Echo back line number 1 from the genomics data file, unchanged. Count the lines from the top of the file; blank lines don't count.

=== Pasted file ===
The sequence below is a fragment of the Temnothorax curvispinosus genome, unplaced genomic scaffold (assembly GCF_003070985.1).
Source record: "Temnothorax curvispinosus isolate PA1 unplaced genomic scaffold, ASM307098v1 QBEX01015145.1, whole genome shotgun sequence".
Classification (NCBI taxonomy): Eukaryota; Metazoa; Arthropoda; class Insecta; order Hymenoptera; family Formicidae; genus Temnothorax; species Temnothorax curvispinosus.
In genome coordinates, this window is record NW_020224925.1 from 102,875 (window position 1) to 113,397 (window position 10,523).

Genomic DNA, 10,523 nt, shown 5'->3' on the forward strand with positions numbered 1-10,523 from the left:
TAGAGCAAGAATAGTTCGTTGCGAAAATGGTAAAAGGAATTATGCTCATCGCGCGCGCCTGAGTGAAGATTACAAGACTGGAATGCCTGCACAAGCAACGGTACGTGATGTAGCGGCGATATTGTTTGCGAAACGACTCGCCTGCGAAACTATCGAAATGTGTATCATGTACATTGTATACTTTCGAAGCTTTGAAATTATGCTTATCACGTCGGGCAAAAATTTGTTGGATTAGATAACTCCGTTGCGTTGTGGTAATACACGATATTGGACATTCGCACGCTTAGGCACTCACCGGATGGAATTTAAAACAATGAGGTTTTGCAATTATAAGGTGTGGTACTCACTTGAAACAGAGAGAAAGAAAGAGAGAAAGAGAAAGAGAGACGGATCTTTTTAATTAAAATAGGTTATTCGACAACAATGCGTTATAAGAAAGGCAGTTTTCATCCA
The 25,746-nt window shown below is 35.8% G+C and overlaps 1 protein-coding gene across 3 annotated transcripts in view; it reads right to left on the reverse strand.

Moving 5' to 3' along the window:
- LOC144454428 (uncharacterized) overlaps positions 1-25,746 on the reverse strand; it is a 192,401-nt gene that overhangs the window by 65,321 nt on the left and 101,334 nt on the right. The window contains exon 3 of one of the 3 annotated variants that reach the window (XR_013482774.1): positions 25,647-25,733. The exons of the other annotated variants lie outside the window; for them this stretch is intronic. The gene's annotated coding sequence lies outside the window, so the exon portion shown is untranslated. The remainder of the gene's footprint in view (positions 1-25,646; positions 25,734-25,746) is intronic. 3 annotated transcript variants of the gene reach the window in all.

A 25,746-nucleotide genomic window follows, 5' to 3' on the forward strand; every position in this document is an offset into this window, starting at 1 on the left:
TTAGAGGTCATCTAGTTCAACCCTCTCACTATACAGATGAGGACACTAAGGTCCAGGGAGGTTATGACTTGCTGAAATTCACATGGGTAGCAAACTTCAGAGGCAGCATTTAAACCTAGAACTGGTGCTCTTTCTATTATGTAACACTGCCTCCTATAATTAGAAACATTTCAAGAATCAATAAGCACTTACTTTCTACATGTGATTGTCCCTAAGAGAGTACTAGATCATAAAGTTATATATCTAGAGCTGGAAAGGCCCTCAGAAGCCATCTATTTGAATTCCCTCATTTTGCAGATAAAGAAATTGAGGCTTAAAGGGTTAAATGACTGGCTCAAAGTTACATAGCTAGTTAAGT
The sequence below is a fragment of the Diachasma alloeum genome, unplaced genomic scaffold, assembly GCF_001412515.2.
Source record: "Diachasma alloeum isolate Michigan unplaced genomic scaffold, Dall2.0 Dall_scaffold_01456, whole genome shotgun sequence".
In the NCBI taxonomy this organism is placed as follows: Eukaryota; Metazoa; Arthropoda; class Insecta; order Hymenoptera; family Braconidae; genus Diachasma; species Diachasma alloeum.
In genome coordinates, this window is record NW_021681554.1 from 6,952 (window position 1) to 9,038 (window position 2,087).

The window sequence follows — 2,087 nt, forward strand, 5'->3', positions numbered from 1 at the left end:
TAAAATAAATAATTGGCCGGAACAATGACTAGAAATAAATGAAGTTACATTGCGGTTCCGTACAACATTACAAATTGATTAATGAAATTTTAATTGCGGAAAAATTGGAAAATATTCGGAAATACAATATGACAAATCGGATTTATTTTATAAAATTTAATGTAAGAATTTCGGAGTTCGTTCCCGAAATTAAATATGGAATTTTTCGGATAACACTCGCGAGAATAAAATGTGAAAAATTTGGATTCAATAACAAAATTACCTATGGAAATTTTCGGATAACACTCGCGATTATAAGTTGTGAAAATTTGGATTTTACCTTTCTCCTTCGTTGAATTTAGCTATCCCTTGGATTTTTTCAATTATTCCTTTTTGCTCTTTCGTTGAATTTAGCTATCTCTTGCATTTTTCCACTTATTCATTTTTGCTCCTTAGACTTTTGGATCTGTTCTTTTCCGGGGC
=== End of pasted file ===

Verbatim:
The sequence below is a fragment of the Temnothorax curvispinosus genome, unplaced genomic scaffold (assembly GCF_003070985.1).